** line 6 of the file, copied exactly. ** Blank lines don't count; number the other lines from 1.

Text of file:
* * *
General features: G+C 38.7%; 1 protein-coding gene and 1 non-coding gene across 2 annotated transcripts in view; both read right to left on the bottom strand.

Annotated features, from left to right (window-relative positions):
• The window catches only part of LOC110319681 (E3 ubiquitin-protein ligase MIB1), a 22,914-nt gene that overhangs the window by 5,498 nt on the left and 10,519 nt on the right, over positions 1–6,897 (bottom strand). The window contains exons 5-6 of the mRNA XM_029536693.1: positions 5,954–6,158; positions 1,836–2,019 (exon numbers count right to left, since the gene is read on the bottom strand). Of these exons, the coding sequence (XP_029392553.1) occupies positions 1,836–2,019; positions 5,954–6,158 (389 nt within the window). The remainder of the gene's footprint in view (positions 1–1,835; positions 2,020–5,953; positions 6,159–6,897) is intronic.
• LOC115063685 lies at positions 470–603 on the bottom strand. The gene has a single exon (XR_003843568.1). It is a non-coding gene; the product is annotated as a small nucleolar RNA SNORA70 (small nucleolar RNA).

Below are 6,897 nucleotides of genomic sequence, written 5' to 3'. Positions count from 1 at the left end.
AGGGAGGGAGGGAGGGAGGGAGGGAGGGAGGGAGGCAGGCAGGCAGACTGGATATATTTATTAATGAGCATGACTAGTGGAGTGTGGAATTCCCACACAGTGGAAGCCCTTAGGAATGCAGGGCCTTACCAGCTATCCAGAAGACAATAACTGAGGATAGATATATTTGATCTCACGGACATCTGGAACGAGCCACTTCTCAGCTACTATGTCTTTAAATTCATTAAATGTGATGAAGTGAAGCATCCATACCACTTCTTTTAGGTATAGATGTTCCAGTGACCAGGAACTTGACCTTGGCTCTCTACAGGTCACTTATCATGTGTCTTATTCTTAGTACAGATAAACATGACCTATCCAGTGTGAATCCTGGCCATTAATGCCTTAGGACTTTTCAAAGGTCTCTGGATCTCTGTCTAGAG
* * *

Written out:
AGGGAGGGAGGGAGGGAGGGAGGGAGGGAGGGAGGCAGGCAGGCAGACTGGATATATTTATTAATGAGCATGACTAGTGGAGTGTGGAATTCCCACACAGTGGAAGCCCTTAGGAATGCAGGGCCTTACCAGCTATCCAGAAGACAATAACTGAGGATAGATATATTTGATCTCACGGACATCTGGAACGAGCCACTTCTCAGCTACTATGTCTTTAAATTCATTAAATGTGATGAAGTGAAGCATCCATACCACTTCTTTTAGGTATAGATGTTCCAGTGACCAGGAACTTGACCTTGGCTCTCTACAGGTCACTTATCATGTGTCTTATTCTTAGTACAGATAAACATGACCTATCCAGTGTGAATCCTGGCCATTAATGCCTTAGGACTTTTCAAAGGTCTCTGGATCTCTGTCTAGAG